By Beth Proudfoot, LMFT

Respectful Divorce — for some that may sound like an oxymoron. But people who have been married for twenty years or more are often searching for a way to divorce peacefully, with respect and dignity…and even hugs or handshakes after negotiating a fair settlement for both spouses.

Sometimes the challenge is that friends and family egg on the conflict. They’ll suggest that, “You need to hire a Shark!” or tell divorce horror stories such as, “My friend Sam lost EVERYTHING.” The search for a process that is kind, thoughtful, and respectful seems impossible. But there is a way!

Collaborative Divorce is a better way to untie the knot. Your financial issues may be complex, or emotions may be high. One or both spouses could be feeling so angry, hurt, or betrayed they have a hard time thinking or communicating clearly. The Collaborative Divorce process gives couples the support they need and can deliver the kind of divorce settlement that breaks the odds and doesn’t break the bank.

Many family law attorneys these days are calling themselves “collaborative,” meaning that they work with other attorneys with integrity to come as close as possible to a win-win solution. Collaborative Divorce is something quite different. It’s an alternative dispute resolution process which requires special training and experience that involves professionals from different disciplines all working together. These professionals include divorce financial analysts and mental health/communication coaches in addition to family law attorneys They are all members of the International Academy of Collaborative Professionals which is a clear indication of their commitment to the Collaborative Divorce process. There is a strict code of ethics and structured protocols which have been proven to work to help couples to communicate effectively and develop creative win/win solutions for the entire family.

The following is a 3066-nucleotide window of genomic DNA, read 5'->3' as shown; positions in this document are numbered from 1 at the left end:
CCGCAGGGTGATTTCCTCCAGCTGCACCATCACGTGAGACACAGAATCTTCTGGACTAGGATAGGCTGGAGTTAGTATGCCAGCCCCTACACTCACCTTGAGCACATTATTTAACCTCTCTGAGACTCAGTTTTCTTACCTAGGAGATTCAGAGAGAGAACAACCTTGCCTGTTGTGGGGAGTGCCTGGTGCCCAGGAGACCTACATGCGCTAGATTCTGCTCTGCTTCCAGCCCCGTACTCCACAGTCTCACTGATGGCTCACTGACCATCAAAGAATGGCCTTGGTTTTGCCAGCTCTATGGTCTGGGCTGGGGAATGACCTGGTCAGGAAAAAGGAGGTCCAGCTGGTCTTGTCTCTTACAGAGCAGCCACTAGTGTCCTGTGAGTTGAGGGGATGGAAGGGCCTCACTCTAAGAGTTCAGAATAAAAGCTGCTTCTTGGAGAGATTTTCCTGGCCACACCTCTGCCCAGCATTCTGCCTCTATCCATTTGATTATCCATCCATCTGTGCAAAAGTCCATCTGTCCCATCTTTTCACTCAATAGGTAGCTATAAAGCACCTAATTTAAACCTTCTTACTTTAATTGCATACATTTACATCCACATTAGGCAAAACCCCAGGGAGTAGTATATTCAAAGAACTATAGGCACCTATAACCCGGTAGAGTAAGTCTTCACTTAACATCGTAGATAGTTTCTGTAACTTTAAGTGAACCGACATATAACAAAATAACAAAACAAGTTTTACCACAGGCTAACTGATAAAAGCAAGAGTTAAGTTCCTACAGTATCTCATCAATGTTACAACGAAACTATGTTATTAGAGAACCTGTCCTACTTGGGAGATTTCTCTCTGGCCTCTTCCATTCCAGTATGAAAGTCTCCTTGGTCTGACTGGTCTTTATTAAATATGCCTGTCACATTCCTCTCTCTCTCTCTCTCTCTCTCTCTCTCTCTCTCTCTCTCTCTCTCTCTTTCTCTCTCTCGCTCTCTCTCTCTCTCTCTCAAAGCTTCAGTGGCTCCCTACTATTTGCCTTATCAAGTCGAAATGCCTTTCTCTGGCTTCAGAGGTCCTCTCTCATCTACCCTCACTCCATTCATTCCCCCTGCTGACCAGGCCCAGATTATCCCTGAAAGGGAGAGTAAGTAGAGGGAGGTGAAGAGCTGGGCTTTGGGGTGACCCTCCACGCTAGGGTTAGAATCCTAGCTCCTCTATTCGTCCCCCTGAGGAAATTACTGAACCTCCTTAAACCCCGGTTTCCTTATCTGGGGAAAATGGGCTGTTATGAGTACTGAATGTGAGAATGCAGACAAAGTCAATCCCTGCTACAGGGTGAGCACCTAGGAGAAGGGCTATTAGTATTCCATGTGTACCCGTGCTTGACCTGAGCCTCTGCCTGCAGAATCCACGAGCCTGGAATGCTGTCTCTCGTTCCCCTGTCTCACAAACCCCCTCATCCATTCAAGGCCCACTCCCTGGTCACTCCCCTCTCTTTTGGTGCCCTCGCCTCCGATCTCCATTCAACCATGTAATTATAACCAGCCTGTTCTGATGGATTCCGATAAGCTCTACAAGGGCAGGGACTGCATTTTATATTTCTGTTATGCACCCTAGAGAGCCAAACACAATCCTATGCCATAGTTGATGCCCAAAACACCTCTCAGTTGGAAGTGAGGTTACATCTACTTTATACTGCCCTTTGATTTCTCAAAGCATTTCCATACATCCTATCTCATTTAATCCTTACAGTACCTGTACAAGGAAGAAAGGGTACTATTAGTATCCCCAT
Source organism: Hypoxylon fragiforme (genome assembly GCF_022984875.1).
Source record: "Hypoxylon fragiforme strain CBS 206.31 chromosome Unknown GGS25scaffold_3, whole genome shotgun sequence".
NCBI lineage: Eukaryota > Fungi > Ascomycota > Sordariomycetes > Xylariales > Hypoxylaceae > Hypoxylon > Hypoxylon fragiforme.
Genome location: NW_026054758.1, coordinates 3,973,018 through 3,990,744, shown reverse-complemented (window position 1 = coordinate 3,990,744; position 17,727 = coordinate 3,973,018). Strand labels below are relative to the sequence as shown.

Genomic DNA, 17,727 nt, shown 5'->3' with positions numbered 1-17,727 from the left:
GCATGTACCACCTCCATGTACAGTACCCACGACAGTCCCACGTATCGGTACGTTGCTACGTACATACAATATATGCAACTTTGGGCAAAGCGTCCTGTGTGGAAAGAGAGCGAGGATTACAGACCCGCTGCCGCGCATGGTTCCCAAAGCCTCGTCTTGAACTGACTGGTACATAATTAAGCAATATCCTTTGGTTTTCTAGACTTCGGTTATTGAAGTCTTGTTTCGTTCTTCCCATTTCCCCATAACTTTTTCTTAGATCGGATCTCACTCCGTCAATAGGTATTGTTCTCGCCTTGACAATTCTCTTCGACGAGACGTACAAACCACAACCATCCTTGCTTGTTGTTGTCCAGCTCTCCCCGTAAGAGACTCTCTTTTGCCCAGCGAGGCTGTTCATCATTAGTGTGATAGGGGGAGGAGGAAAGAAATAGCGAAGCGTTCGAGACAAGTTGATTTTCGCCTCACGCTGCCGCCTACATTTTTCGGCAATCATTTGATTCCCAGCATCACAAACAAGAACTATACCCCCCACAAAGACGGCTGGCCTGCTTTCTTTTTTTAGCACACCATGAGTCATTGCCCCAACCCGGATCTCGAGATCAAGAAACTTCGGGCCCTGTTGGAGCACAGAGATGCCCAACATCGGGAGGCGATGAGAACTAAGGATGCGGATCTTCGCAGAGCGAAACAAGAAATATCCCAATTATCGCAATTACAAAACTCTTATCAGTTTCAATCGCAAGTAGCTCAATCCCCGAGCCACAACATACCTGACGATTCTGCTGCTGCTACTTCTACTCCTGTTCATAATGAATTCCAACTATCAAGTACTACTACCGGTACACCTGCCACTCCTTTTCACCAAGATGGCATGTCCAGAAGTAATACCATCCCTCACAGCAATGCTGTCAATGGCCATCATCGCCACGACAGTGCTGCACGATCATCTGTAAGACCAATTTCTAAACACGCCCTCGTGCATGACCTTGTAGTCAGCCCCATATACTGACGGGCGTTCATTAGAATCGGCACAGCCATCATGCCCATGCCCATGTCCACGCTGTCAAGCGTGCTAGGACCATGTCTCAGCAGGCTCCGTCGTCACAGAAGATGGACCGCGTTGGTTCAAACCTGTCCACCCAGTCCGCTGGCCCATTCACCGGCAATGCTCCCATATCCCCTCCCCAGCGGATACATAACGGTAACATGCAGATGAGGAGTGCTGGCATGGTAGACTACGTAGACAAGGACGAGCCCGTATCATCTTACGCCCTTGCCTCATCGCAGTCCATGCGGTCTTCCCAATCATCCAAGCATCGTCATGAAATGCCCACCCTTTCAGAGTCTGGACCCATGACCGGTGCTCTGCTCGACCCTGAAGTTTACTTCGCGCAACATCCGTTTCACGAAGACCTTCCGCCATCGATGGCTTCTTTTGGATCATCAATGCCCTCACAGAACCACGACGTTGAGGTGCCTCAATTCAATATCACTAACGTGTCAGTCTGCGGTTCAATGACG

Collaborative Divorce may not be for everyone. Some divorcing spouses need the protection of court orders. Some estates are so basic, and some communication challenges are so minor that couples can do the divorce themselves with help from online resources or mediate with a single skilled mediator. However, when feelings are bitter, trust is low, the estate has lots of moving pieces, AND both parties have no interest in starting a war, Collaborative Divorce may be the answer. For more information or to find a San Francisco Collaborative Divorce Professional, visit our Professional Listings.

Beth Proudfoot, LMFT practices in the San Francisco Bay area. She is a Licensed Marriage and Family Therapist who offers services as a collaborative divorce coach, a child specialist, a mediator, and parenting coach.